Last fall, when the National Institutes of Health (NIH) announced they would finally help the 1 million to 2.5 million Americans with the disease commonly known as chronic fatigue syndrome, patients hoped this would be our moment of recognition — like when the NIH recognized multiple sclerosis and Parkinson’s, two other neurological illnesses with no known cause or cure. However, six months later we find the government’s response is lacking. They are clearly not treating this as a serious disease that devastates patients lives.
Serious? Devastating? Not words most would associate with an illness that has mere “fatigue” in the name. But the name, which trivializes the horror of the disease, was adopted by the government decades ago and has been truly detrimental to patients ever since. The stigmatizing name allows doctors, media, and even the families of afflicted loved ones to dismiss patients as lazy malingerers who are not truly sick.
After all, who isn’t fatigued in today’s hustle-bustle world? Take a nap. Get over it. Exercise it away.
I tried. But napping didn’t help, and exercise made me significantly sicker. So, for the last 26 years in which I have had myalgic encephalomyelitis (ME) — the World Health Organization’s term for chronic fatigue syndrome — I have been forced to spend much of my life in or near bed.
Myalgic encephalomyelitis is characterized by pain and inflammation of the brain and spinal cord. This condition leaves me so exhausted that, at times, it’s hard to get to the bathroom, let alone shampoo my hair. The brain fog can be so thick that formulating thoughts are a struggle. Sometimes I get episodes of vertigo that make it hard to see straight. And I have a hyper sensitivity to chemicals and perfumes.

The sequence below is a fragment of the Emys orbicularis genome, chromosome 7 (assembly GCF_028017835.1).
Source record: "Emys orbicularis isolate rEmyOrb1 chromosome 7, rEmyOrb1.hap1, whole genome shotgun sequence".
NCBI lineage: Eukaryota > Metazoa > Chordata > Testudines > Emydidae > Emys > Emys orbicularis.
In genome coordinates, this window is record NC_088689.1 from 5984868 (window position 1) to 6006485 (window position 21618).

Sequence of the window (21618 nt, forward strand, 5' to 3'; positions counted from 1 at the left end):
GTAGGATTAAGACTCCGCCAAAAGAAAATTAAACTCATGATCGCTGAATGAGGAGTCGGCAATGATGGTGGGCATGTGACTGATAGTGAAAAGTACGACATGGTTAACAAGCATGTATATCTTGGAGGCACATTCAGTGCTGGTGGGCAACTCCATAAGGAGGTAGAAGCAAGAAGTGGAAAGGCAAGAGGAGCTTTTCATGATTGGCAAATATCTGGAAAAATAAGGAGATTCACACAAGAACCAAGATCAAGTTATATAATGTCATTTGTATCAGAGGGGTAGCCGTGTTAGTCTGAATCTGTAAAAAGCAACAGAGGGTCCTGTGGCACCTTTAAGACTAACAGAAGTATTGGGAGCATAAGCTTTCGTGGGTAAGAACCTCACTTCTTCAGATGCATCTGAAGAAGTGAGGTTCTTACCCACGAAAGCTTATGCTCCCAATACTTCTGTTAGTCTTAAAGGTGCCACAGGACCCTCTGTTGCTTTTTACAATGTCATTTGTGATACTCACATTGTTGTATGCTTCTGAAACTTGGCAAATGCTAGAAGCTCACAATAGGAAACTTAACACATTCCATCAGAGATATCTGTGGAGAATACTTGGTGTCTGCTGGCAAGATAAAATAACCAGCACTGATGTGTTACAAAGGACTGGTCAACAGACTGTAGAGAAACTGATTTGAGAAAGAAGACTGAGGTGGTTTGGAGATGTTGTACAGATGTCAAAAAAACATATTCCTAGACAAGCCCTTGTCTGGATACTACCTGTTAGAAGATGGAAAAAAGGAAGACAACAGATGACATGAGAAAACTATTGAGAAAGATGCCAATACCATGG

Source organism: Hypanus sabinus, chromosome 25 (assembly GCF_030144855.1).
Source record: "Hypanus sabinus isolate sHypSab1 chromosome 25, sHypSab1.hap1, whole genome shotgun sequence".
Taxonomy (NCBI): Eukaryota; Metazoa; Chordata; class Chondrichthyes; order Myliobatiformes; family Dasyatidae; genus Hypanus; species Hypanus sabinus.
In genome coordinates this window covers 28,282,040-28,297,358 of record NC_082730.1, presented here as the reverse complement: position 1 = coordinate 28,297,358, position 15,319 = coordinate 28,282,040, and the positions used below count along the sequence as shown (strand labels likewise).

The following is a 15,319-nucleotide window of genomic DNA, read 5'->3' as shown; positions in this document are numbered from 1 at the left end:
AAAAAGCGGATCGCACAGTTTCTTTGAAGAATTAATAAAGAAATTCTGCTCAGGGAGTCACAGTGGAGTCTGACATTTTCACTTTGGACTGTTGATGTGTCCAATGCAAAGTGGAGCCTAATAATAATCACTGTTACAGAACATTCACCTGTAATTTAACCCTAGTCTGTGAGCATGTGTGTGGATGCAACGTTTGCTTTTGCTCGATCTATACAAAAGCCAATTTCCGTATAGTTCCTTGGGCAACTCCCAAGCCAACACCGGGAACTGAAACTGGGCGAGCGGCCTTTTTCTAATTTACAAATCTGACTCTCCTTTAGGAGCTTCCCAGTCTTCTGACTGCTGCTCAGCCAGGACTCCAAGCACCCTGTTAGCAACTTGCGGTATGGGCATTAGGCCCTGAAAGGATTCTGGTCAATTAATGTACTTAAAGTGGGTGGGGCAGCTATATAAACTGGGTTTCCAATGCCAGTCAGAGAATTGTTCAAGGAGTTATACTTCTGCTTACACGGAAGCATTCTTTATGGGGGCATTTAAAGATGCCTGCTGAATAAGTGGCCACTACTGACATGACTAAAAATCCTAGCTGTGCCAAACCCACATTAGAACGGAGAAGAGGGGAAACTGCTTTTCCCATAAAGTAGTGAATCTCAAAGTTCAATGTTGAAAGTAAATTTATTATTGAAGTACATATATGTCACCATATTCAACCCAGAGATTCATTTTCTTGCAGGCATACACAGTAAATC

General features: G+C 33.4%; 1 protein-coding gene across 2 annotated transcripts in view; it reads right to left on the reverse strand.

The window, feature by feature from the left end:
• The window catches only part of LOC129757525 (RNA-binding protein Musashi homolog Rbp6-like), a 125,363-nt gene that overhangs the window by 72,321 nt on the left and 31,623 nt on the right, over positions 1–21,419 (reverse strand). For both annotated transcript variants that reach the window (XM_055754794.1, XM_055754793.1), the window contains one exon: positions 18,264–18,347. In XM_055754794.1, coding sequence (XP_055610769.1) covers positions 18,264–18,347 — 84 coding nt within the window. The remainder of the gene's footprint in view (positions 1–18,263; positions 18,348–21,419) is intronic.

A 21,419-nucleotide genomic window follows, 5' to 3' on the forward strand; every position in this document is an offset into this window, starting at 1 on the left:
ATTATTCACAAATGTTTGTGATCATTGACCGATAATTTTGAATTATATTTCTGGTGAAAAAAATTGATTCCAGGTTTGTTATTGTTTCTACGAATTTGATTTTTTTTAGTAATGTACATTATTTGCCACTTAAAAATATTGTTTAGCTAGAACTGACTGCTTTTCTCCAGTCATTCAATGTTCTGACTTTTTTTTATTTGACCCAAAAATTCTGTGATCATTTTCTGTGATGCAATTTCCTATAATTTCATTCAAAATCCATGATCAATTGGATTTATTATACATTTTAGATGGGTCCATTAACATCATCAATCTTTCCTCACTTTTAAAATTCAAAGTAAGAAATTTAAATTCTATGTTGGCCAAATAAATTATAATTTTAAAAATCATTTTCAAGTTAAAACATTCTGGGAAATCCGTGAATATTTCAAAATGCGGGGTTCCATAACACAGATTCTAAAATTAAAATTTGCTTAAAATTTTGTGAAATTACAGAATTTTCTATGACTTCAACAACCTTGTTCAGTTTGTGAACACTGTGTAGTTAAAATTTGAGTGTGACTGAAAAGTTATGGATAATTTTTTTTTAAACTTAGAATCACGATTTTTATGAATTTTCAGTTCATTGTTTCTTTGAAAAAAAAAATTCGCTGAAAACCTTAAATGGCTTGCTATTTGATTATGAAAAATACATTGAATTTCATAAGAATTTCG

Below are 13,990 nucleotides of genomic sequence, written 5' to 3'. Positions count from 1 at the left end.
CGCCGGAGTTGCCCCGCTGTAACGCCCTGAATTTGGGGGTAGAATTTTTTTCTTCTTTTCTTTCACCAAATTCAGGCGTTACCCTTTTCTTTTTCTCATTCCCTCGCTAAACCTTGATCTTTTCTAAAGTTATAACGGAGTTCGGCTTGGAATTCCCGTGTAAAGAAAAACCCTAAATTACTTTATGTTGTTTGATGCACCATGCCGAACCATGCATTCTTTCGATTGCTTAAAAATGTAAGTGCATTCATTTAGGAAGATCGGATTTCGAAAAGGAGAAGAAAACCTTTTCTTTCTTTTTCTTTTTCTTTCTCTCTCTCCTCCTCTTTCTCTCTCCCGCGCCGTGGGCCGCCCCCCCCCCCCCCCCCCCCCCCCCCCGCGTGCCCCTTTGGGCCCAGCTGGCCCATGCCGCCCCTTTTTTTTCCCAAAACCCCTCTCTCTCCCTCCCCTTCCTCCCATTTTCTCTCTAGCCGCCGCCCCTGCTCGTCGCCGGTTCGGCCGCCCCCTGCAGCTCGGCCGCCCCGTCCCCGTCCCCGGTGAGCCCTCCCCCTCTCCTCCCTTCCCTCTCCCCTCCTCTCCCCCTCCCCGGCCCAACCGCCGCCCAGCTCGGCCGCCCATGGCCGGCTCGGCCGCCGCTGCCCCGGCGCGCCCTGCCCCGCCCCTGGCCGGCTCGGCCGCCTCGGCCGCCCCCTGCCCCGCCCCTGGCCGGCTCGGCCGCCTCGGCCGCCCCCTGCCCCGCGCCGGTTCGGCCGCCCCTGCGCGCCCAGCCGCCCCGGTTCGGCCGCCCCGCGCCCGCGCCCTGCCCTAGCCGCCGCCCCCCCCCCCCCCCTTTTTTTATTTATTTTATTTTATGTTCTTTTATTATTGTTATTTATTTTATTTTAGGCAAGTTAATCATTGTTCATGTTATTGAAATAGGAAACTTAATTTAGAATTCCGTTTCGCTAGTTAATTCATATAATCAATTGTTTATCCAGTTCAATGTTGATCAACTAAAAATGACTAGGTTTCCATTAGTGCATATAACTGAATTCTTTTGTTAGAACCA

The hallmark of ME, though, is the inability to exert energy — physical or intellectual — without crashing. Sometimes it can take days or weeks to regain strength after a phone conversation. It’s as if my body can’t replace the cellular energy required to do, well, just about anything. And with no commonly accepted diagnosis and no FDA-approved treatments, many of us with ME have been languishing like this for years.
The prestigious nonprofit Institute of Medicine states that ME patients can be more functionally impaired than patients with congestive heart failure, multiple sclerosis and end-stage renal disease. Yet, the National Institutes of Health funding for ME research is shockingly low — especially when compared to similar neuroimmune diseases. There are about 400,000 multiple sclerosis patients in the U.S., the federal government spent $94 million to research the disease in fiscal year 2015, according to the National Institutes of Medicine. Meanwhile, for the one million-plus Americans, the federal government spent $6 million on research — which is also how much the National Institutes of Health dedicated to hay fever research that year. People with hay fever don’t spend decades too weak to function.
On Wednesday the #MillionMissing Protest was slated to take part at U.S. Department of Health and Human Services offices in Washington, D.C., Atlanta, Boston, Dallas, San Francisco, and Seattle to demand the government make a serious commitment to urgently address ME, including funding research and promoting appropriate clinical care for patients.
I hope the #MillionsMissing protests draw attention to the millions of dollars missing in research funding to find treatments; the millions of health practitioners who haven’t been trained to treat ME; and the millions of ME patients missing out on their careers, schools, social lives, families — and likely even this protest. To better “see” the missing protesters, there will be a display of empty shoes that homebound patients are sending in. Finally the invisible Americans with ME will be visible, even though many are so ill they cannot leave their homes.•
Rivka Solomon is a writer and ME advocate living in the Pioneer Valley. She is writing a book about her 26 years with ME and Lyme disease. Contact her at Rivka@ThatTakesOvaries.org.